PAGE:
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Self motivation part 6

Whilst these are under the title of ‘self motivation’ most of them are equally applicable when trying to enthuse others.

No regrets

What happens as you get near to the end of your life?
It’s quite natural to mull over events throughout your life and think about how you would have ‘done this and that’ differently.
Why wait until you are in this position?

You can use a specific visualisation technique by imagining you are actually near death and you need to review what areas in life you may wish to change. In your own mind you can make this as realistic as you wish.
You can just address yourself or arrange to talk to others within this fictional scenario.

If you knew you were going to die within one week your focus on life and its priorities would change dramatically.
We all assume that there is always plenty of time to do that item we have been putting off for so long.


We all know that if you draw a line 10 metres long and 30 cm wide on the floor we could walk along this all day without falling off of the line.
It would probably be very easy if it were only 15 cm wide. We could walk, run or hop along without too much trouble.

However, you place the same line 50 metres in the air and it becomes a whole new ball game.
It’s still the same line but becomes much more difficult as the fear of falling starts to dominate our thinking.
This would be the same even if you assumed there was no wind and no tendency to try an focus on distant objects which can destabilise you.
What was once easy has become difficult because of lack of focus.

Even if it wasn’t you on the line but your son or daughter your fear would be just as intense if the line was 50 metres up.
If you continuously think about peripheral things you may lose track of what you really need to do.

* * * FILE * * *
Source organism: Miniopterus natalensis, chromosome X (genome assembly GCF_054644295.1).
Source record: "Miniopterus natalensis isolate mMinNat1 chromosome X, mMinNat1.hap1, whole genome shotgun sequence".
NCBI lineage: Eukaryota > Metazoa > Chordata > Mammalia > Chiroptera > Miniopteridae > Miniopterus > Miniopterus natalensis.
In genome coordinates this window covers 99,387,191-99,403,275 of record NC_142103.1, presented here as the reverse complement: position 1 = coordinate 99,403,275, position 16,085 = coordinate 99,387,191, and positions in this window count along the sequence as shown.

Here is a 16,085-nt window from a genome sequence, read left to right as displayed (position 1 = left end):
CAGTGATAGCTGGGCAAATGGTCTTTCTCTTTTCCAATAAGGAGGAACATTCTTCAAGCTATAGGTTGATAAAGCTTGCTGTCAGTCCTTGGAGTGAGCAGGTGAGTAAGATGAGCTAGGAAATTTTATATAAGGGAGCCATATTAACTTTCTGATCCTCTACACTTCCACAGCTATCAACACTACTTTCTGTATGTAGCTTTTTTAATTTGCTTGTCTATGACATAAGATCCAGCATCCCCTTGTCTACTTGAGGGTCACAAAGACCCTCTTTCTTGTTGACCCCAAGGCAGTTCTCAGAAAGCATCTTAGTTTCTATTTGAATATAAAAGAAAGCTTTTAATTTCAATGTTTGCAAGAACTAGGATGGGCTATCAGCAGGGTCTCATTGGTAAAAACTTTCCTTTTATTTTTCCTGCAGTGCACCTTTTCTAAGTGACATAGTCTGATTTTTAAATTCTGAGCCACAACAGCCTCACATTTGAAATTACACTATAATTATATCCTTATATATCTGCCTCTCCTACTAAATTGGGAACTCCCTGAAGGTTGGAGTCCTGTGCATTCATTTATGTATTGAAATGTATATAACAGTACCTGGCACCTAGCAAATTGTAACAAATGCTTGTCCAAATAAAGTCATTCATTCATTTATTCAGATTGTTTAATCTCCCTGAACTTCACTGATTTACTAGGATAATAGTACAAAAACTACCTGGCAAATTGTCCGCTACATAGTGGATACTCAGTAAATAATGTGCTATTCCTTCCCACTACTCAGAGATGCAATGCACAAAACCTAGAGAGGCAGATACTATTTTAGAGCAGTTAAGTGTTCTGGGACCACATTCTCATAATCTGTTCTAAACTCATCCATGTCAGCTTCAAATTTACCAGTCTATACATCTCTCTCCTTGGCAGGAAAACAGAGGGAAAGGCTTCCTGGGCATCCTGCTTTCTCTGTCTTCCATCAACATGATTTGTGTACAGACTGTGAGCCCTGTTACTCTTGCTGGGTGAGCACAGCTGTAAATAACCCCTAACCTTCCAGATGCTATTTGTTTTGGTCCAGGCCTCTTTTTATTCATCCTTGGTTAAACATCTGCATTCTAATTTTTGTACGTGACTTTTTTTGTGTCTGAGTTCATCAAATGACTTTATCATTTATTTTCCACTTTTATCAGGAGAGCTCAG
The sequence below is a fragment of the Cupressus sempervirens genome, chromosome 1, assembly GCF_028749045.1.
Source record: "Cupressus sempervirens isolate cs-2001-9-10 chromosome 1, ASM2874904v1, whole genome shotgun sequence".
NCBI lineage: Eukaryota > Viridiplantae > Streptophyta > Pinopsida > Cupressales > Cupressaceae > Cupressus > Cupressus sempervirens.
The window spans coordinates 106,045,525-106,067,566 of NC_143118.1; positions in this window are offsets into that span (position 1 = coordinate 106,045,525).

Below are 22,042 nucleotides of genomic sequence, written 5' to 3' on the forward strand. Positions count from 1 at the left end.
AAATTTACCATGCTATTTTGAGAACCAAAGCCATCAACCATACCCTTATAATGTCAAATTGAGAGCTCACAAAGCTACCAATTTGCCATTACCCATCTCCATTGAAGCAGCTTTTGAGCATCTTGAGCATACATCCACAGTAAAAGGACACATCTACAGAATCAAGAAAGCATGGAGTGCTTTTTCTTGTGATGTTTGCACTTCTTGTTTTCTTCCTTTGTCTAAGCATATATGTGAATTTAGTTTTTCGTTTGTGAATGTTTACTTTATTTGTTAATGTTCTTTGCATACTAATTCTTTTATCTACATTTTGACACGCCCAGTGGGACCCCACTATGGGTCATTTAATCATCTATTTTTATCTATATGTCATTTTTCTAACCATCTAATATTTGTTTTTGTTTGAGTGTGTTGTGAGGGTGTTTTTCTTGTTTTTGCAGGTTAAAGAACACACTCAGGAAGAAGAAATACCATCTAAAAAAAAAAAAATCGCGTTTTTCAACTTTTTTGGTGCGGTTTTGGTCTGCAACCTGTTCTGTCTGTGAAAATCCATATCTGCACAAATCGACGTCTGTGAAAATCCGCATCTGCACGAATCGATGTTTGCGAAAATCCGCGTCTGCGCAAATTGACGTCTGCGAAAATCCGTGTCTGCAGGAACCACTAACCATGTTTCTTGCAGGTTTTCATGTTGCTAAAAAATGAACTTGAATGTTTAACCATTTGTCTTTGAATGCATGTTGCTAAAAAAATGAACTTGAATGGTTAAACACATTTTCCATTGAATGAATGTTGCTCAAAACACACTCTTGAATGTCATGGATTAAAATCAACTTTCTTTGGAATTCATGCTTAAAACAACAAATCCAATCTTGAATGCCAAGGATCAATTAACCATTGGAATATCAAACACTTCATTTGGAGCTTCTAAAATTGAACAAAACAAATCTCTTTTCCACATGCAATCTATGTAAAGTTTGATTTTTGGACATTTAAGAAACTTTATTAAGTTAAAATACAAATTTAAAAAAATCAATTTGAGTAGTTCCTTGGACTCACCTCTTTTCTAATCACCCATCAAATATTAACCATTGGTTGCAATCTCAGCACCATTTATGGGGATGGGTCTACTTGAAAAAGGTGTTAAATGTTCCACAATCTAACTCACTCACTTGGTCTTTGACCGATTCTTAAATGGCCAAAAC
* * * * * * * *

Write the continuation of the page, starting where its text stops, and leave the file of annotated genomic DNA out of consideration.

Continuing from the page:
One man’s meat is another man’s poison.
No matter how hard the task at hand seems to you there is always another equally or more difficult task.
What you find hard another will find easy and vice versa.
We all have issues with doing particular things.

To face some of these challenges (apart from the visualisation technique) it’s a good idea to try something you imagine to be harder.
Once you have achieved this the actual task will seem a lot easier. You will be less apprehensive and more able to focus on the task in hand.


Think about time management techniques (see The Complete Time Management package).
If you can organise and simplify your life many stresses will be reduced and additional tasks will be approached with greater motivation.
Try to delegate as much as possible.

Eliminate as many tasks as you can that do not contribute to your goals.
Many tasks can be combined when you have the time to fit them in.

In many areas simplicity is the watchword.
Coaches in many sports will advocate keeping it simple.


We tend to see the world in a similar light to how we feel.
When we are moody or angry everything else seems grim and grey.
If we’re in a good mood the world is suddenly a sunnier place and people appear more friendly.

If you can recognise these issues then you may be able to put a positive light on events.


Everybody is different. What motivates you may not be a motivation to others.

If you can maintain some sort of log of what things raise your enthusiasm then you may be able to call on these when needed.
For example, special music and videos, a particular food, a poem etc.

If you keep a list of the key ones, it can be very helpful when you lack the energy for a task, you can then draw on them.
Those that tap into key positive memories can be particularly useful.

If possible to try to associate with others that have a positive outlook on life.
Being around negative thinking can affect your own performance.

Break it down

One particular problem for many people is having the enthusiasm to begin a task but never completing it.
Starting a lot of tasks and not finishing them can leave you feeling low. Time runs out and things are in a mess.
The problem is that the whole task is seen as too daunting and you never begin.

If you suffer from this problem you will need to carry out less tasks and also break them down.
Obviously taking on less tasks will help you reach completion.
Breaking the tasks down into smaller milestones gives you greater opportunities for success.
Once you have started slowly the momentum of success will keep you going and motivation to carry on will rise.

Once you begin to achieve in smaller steps your confidence will rise and you will feel a lot happier at the end of the day.

If you have a long term goal write it down.
Then consider what you will need to do in the next month (milestone) to achieve this goal.
What do you need to do today to keep this on track?
Break this down further into tasks you might want to do before and after lunch for example.